In some ways the X-Men academy that I had imagined just does not exist. But in the important ways I hadn’t been dreaming: this place is for real. Diving into the Monastic Academy residency felt like a duck taking to water. Being at an intensive mindfulness training community was constant practice. Literally everything was an opportunity for growth on deeply significant skills. Chanting was a time to let go of inhibitions, to trust one’s own strength, to find ways to do what was needed right then. Computer work was an opportunity for struggling to maintain mindfulness while doing menial tasks, which I had always dreaded. It was very inspiring to see how people who had done this training for longer had blossomed like flowers; they were strong, kind and responsible, and able to gather energy from somewhere inexplicable. It’s hard to imagine this blossoming happening so deeply anywhere else, even with a strong mindfulness practice. Our normal tendency of avoiding physical pain and mental confusion is just too strong to overcome, without a glimpse of a role model, someone who demonstrates why we walk this path. Seeing people as living examples of what is possible helped to transform sitting in meditation through the monthly silent retreats from a battle into a hopeful journey.
A big part of that journey was screwing up. Conventional wisdom in the academic world has it that mistakes will break one’s neck and are to be avoided at all costs. That may or may not be an appropriate mindset in some situations, however it is definitely stifling. Probably the furthest away you can get from academia would be when I had to build a laundry line structure, because… “go do it!”. While everyone was pushing me to get the job done, it still felt healthy. Screwing up felt safe at Monastic Academy and was even encouraged. It was a constant challenge to face tasks I didn’t feel prepared to do to do, such as facing a class full of eight year olds to teach them about mindfulness, or fixing a clogged drain pipe. This was a major lesson.
The weeks passed by in a flash. On arriving, rural Vermont was still gearing up for the summer. Shortly then, the trees in the garden and the surrounding woods exploded with foliage. Often at 5 AM, while heading to the zendo to start the day, I looked down over Lamoille county being caressed by clouds in meaningless beauty. Three retreats with three different teachers pushed my practice to new levels. It happened many times that when going to bed after a long day I noticed an unfamiliar feeling of contentment. It was finally enough – I was learning what I needed to, surrounded by people I looked up to and having a great time enjoying the summer. Finally enough.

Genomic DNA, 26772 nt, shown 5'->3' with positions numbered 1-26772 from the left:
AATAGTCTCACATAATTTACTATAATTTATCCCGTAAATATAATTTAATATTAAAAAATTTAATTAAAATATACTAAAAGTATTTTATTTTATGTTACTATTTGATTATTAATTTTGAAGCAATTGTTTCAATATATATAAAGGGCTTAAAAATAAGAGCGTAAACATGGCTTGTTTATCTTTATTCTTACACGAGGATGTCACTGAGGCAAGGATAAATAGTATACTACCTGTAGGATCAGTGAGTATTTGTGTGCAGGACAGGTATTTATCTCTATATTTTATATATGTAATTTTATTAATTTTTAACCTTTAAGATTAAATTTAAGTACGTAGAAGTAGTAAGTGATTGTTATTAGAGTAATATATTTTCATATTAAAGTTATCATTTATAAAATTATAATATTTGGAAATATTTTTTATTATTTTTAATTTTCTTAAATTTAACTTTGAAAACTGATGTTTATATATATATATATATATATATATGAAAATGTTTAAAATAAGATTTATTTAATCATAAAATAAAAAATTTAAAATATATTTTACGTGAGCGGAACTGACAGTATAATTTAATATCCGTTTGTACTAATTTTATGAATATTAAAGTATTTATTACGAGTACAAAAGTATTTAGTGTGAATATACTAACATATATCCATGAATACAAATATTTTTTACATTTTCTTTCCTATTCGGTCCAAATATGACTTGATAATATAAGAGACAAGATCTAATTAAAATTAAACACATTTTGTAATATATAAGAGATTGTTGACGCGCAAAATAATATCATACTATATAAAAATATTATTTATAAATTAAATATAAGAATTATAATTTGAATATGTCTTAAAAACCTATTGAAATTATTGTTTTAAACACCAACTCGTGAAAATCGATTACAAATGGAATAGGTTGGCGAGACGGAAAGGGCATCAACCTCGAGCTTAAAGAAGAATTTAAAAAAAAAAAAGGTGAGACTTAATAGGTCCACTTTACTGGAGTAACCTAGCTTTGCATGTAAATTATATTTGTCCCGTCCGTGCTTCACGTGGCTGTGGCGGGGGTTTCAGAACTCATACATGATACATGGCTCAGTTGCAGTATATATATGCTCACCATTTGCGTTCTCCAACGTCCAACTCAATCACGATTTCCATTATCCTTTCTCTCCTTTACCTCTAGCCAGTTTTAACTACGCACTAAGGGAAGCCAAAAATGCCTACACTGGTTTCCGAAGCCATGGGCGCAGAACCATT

And now? Having arrived here on a short-term visa, I sadly return home, but with a much clearer picture of what’s important. What it looks like to live a healthy, useful life. A rough idea of where my big blind spots hide. These treasures are held together by something I found in the intense meditation practice which is expected at the Monastic Academy. An initial taste of some “thing” which goes beyond experience. Very simple but so unexpected. It made me sense that what the people who teach this path struggle to explain is actually a real thing, something worth striving for. And that all the confusion that comes from not remembering this simple experience is both understandable and tragic.
So rock on, CML. You’ve been both a pleasure and a gift. This is a truly unique organization that has not existed until now. May the gods smile on the crazy experiment that is the Monastic Academy. Something tells me it may just work.